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Davos and its dictionary diplomacy

By Richard Quest, CNN
January 17, 2014 -- Updated 1115 GMT (1915 HKT)
  • This year's theme recognizes that during five years of crises massive changes have taken place, Richard Quest writes
  • All the accepted truths that have guided us pretty much since the end of the World War II have gone up in smoke
  • People coming to Davos must question the role of government, social media, traditional media, and business in all of this

Editor's note: Richard Quest is CNN's international business correspondent and presenter of Quest Means Business; the definitive word on how we earn and spend our money. Join Richard in Davos Monday to Friday at 1700ET and 0200ET or follow him on Twitter.

(CNN) -- I learned a new word today: Heterarchy. I came across it buried in this year's Davos theme. Apparently it means multiple structures, overlapping, interacting, connecting and networking. Good grief, am I really climbing a Swiss mountain to learn about an arcane corner of the English dictionary?

The theme is set each year by the World Economic Forum. It is invariably a wordy bit of pretentious nonsense, designed to sum up what they hope we will focus upon in our meetings in the Swiss Alps. This year its headline is "The Reshaping of the World: Consequences for Society, Politics and Business."

Often the theme is overtaken by crises, pressing issues and economic fires, and everyone long forgets all about it before the first marshmallows have melted into the first hot chocolates.

Richard Quest
Richard Quest

But suddenly I realized I was tapping this out on an iPad, with a Bluetooth keyboard, while flying at 30,000 feet, and using the airliner's Wi-Fi to read a blog post by an influential 19-year-old from some eastern emerging market.

Hang on, I thought, this year's theme may have a little more staying power. In a further break from tradition, it may also actually make sense (assuming one can boil it down to useable English!).

What this theme recognizes is that during five years of crises massive changes have taken place simultaneously: The ubiquitous Internet has forged its way into previously closed societies; social media has exploded; there has been a revolution in communication; new, powerful economies have emerged; and there has been a fundamental shift in economic power towards the east.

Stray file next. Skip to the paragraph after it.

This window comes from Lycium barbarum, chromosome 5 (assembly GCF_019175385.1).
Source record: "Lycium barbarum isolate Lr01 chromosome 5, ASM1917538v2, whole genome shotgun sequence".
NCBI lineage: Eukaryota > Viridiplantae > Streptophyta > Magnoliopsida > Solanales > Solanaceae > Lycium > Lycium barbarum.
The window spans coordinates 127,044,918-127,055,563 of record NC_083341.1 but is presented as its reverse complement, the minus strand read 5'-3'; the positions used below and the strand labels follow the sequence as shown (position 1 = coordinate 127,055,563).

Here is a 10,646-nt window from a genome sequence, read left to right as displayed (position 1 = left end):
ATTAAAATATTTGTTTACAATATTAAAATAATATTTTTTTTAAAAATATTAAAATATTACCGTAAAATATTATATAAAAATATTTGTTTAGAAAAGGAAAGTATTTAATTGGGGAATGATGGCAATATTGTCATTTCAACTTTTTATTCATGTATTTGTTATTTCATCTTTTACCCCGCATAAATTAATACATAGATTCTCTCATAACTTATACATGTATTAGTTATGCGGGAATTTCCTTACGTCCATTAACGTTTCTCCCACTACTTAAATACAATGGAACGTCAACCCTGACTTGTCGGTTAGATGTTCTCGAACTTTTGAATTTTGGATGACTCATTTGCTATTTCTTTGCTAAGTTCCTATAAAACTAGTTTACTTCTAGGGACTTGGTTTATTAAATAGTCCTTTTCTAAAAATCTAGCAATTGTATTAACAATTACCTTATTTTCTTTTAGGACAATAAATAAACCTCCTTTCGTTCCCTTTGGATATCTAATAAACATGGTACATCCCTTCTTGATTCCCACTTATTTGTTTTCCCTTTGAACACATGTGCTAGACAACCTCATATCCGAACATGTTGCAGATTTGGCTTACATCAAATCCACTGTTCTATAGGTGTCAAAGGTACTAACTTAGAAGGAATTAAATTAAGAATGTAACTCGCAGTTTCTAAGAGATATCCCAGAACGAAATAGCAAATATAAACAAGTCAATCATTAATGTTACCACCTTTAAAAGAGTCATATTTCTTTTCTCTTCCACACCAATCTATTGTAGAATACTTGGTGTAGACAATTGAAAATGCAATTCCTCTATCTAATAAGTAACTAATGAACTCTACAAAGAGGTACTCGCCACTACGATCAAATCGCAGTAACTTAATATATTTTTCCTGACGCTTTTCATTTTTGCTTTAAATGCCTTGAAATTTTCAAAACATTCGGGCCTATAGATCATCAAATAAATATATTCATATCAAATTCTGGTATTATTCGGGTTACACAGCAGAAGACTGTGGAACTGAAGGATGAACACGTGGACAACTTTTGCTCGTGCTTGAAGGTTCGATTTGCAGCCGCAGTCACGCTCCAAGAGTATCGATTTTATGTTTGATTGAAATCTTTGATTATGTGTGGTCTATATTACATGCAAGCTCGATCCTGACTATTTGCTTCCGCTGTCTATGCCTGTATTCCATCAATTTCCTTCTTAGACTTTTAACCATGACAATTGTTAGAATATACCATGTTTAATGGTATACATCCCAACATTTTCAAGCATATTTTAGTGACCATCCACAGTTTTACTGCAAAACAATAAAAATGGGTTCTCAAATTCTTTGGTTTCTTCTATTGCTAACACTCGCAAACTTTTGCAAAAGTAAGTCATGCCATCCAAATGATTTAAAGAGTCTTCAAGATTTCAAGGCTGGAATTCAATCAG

In an incredibly short space of time, all the accepted truths that have guided us pretty much since the end of World War II have gone up in smoke.

As well as trumpeting that the immediate crisis is over, this year's Davos will posit that we now need to think about what's next -- and how we will manage it. WEFers are being asked to debate how society should make decisions in the future in this new world.

As well as trumpeting that the immediate crisis is over, this year's Davos will posit that we now need to think about what's next -- and how we will manage it.
Richard Quest

I think the WEF has a point. This is not just about smartphones, blogging and Facebook. It's about different ways of doing almost everything.

The economic, social and cultural wreckage from the crises of the past five years is everywhere; in its wake is a landscape where old rules no longer exist and the new ones have yet to be written and agreed.

Economically, central bankers own the world. Societally, a "lost generation" threatens cohesion.

Culturally, the issue of privacy has leaped to the top of the agenda -- from NSA-style data snooping by governments, to private companies like Facebook, Google (including its intriguing purchase of Nest) and Yahoo thinking it is ok to treat my information as their own -- and to sell it on.

Davos works best in two very clear situations: When there is a full-scale raging fire, and the big economic players come together and thrash it out (the Middle East, the Great Recession, and the eurozone crises spring to mind); or when serious tectonic shifts are going on in economies and societies.

Often the WEF's grandiosity forces the issue beyond breaking point. But I don't think this will happen this time round. The issues are prescient, they are on everyone's mind, we all know that 'times are different' and we are by no means sure how to handle them.

The question is whether the people coming to Davos can set their own little agendas aside for a few days, sit down, and really think about the kind of world we are facing now that the long overdue recovery is taking hold.

They must then question the role of government, social media, traditional media, and business in all of this. If they can do this then our trip up the Swiss mountain will have been worth it.

Of course this will require CEOs, government ministers and the grandees of Davos to actually practice what they preach and truly behave heterarchically. Perhaps WEF should provide a dictionary for all delegates in case anyone is in any doubt.


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